2) retired with a .236 batting average and a .302 on-base percentage;
    3) had 100 or more RBI twice in a 16 year career, spent significant stretches of time as a DH;
    4) although he had seven chances to, never won a Silver Slugger Award;
    5) owns a .111 post-season BA and a .200 OBP;
    6) in 16 years stole 85 bases and was caught 49 times, a 64% "success rate";
    7) never won a Gold Glove or Most Valuable Player Award
    8) hit 442 home runs but knocked in only 1,210 RBI (excluding himself from that number the total shrinks to 768 RBI over 16 seasons.

    Those are eight fairly compelling reasons that elucidate how Kingman was a one dimensional player and should not be a Hall of Famer. And Eight Is Enough for me.

    Most members of the BBWAA, a few of whom I know personally through my work as a journalist, also would have been aware of these reasons. The baseball writers generally get the HOF voting right. It was the old Veteran's Committee that flooded the HOF with unworthy players.
    The baseball writers HATED Dave Kingman from Day One, because of his outrageously surly attitude. He was Ted Williams, minus 100 tons of skill, and they treated him like they treated Williams in his career.

    Please take my word for what I said about Kingman: the ultimate one-dimensional man, terrible at everything else, and I mean just terrible beyond belief, but he hit the 5th highest pre-Steroid Ball % of HR's and a lot of them were extremely timely. When he was with Oakland in 1984-1986 and the team stunk, all the fans cared about was Kingman. I lived 75 miles away, and someone would frequently ask me, in reference to that day's A's game, not, "Did Oakland win," but, "Did Kingman do anything?" Translation: "Did Kingman hit one of those moonshots?" They were so mesmerizing you couldn't help be fascinated.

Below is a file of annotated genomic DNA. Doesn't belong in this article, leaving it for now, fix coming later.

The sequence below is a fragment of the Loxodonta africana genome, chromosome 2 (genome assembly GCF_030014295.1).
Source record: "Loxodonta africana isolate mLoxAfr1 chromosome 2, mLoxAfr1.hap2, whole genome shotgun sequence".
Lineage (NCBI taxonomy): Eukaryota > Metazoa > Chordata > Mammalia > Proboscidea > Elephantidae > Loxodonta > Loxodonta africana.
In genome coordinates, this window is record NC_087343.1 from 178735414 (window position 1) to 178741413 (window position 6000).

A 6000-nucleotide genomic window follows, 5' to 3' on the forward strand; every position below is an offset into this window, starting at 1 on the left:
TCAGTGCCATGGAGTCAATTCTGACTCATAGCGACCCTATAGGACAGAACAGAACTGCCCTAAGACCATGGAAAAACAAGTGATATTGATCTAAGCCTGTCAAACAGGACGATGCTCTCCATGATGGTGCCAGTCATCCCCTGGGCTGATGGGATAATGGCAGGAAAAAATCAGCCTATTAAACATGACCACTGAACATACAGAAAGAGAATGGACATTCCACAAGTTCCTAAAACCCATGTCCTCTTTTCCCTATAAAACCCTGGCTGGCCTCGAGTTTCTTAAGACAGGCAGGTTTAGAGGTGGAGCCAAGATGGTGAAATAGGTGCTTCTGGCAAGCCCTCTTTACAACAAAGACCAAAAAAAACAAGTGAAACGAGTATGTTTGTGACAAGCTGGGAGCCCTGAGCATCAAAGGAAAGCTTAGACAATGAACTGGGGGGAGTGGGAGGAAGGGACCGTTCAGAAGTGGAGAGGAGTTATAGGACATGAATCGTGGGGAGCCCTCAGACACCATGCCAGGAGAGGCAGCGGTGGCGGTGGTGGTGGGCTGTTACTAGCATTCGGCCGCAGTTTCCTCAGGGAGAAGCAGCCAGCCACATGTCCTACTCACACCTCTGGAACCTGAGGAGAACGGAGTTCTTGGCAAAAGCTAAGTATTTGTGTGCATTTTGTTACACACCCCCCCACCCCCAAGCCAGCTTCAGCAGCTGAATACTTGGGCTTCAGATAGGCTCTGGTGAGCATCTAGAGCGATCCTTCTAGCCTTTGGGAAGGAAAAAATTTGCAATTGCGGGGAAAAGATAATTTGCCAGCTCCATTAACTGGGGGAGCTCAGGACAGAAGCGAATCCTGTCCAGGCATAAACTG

Like I said, it was "only" 1 every 15.11 AB's, and other than 2+ singles in the other 15.11 AB's, he was worse-than-worthless: especially in the field and, from what many ex-teammates said, in the clubhouse.

    If he'd never played the field, I'd vote to put him in the Hall. And in 30 or 40 years, after those who played against and with him are gone, and after a sense of how tough hitting was in the 1970's and 1980's has set in, those 442 HR's probably will get him in the Hall, though he won't live to see it. But he won't belong there. His teams paid HUGE prices for those errors, and those errors are why, if you go back and look at his season-by-season AB totals, he had such a low career AB total and thus not 600 HR's and only 2 HR crowns. If he'd have been able to field his position, Mike Schmidt--whose career HR/AB ratio was close but lower, would never have won 8 HR crowns.

    I was as magnetized by Kingman's go-for-it-all swings, and the occasional moon shots, as anyone alive. But he should never make the Hall.